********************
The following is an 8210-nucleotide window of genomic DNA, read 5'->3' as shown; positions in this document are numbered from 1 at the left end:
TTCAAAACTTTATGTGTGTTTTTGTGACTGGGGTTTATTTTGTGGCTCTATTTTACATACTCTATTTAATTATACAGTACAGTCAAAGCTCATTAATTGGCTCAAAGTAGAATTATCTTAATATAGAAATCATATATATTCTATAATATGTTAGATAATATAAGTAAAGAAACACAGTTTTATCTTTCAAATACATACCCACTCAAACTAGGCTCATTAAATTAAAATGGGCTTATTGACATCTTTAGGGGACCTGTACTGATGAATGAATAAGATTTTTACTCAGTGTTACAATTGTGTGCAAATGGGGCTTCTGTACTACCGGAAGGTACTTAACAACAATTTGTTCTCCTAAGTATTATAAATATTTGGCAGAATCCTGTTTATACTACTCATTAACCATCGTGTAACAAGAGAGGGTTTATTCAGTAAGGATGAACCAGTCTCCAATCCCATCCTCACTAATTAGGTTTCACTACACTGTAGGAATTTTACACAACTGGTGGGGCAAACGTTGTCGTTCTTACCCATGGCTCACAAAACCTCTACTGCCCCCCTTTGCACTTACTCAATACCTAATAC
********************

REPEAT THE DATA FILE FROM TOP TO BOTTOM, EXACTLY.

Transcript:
The following is an 8210-nucleotide window of genomic DNA, read 5'->3' as shown; positions in this document are numbered from 1 at the left end:
TTCAAAACTTTATGTGTGTTTTTGTGACTGGGGTTTATTTTGTGGCTCTATTTTACATACTCTATTTAATTATACAGTACAGTCAAAGCTCATTAATTGGCTCAAAGTAGAATTATCTTAATATAGAAATCATATATATTCTATAATATGTTAGATAATATAAGTAAAGAAACACAGTTTTATCTTTCAAATACATACCCACTCAAACTAGGCTCATTAAATTAAAATGGGCTTATTGACATCTTTAGGGGACCTGTACTGATGAATGAATAAGATTTTTACTCAGTGTTACAATTGTGTGCAAATGGGGCTTCTGTACTACCGGAAGGTACTTAACAACAATTTGTTCTCCTAAGTATTATAAATATTTGGCAGAATCCTGTTTATACTACTCATTAACCATCGTGTAACAAGAGAGGGTTTATTCAGTAAGGATGAACCAGTCTCCAATCCCATCCTCACTAATTAGGTTTCACTACACTGTAGGAATTTTACACAACTGGTGGGGCAAACGTTGTCGTTCTTACCCATGGCTCACAAAACCTCTACTGCCCCCCTTTGCACTTACTCAATACCTAATAC